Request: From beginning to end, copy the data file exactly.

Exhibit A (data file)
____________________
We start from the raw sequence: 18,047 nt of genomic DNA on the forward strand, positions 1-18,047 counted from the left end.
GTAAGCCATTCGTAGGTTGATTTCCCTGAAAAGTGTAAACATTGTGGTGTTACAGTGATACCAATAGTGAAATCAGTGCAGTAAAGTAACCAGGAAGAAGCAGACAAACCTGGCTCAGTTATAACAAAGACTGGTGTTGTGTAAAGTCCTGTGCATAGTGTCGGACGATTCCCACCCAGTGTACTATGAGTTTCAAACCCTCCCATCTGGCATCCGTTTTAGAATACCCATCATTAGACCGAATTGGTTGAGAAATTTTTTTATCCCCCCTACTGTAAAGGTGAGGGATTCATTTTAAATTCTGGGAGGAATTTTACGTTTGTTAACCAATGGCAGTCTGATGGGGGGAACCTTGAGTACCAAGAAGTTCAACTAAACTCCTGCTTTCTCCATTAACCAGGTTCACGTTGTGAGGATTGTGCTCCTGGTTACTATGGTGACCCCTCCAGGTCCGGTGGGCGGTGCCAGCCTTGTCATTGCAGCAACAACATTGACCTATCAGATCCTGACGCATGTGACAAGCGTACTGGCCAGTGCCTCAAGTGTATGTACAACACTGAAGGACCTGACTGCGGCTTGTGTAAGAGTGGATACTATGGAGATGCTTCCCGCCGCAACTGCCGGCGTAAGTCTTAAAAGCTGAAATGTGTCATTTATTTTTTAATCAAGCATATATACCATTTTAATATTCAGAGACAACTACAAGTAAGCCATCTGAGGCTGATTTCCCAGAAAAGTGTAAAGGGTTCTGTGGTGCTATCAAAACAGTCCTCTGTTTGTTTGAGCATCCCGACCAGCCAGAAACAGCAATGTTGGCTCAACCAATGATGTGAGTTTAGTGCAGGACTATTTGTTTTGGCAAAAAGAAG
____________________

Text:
We start from the raw sequence: 18,047 nt of genomic DNA on the forward strand, positions 1-18,047 counted from the left end.
GTAAGCCATTCGTAGGTTGATTTCCCTGAAAAGTGTAAACATTGTGGTGTTACAGTGATACCAATAGTGAAATCAGTGCAGTAAAGTAACCAGGAAGAAGCAGACAAACCTGGCTCAGTTATAACAAAGACTGGTGTTGTGTAAAGTCCTGTGCATAGTGTCGGACGATTCCCACCCAGTGTACTATGAGTTTCAAACCCTCCCATCTGGCATCCGTTTTAGAATACCCATCATTAGACCGAATTGGTTGAGAAATTTTTTTATCCCCCCTACTGTAAAGGTGAGGGATTCATTTTAAATTCTGGGAGGAATTTTACGTTTGTTAACCAATGGCAGTCTGATGGGGGGAACCTTGAGTACCAAGAAGTTCAACTAAACTCCTGCTTTCTCCATTAACCAGGTTCACGTTGTGAGGATTGTGCTCCTGGTTACTATGGTGACCCCTCCAGGTCCGGTGGGCGGTGCCAGCCTTGTCATTGCAGCAACAACATTGACCTATCAGATCCTGACGCATGTGACAAGCGTACTGGCCAGTGCCTCAAGTGTATGTACAACACTGAAGGACCTGACTGCGGCTTGTGTAAGAGTGGATACTATGGAGATGCTTCCCGCCGCAACTGCCGGCGTAAGTCTTAAAAGCTGAAATGTGTCATTTATTTTTTAATCAAGCATATATACCATTTTAATATTCAGAGACAACTACAAGTAAGCCATCTGAGGCTGATTTCCCAGAAAAGTGTAAAGGGTTCTGTGGTGCTATCAAAACAGTCCTCTGTTTGTTTGAGCATCCCGACCAGCCAGAAACAGCAATGTTGGCTCAACCAATGATGTGAGTTTAGTGCAGGACTATTTGTTTTGGCAAAAAGAAG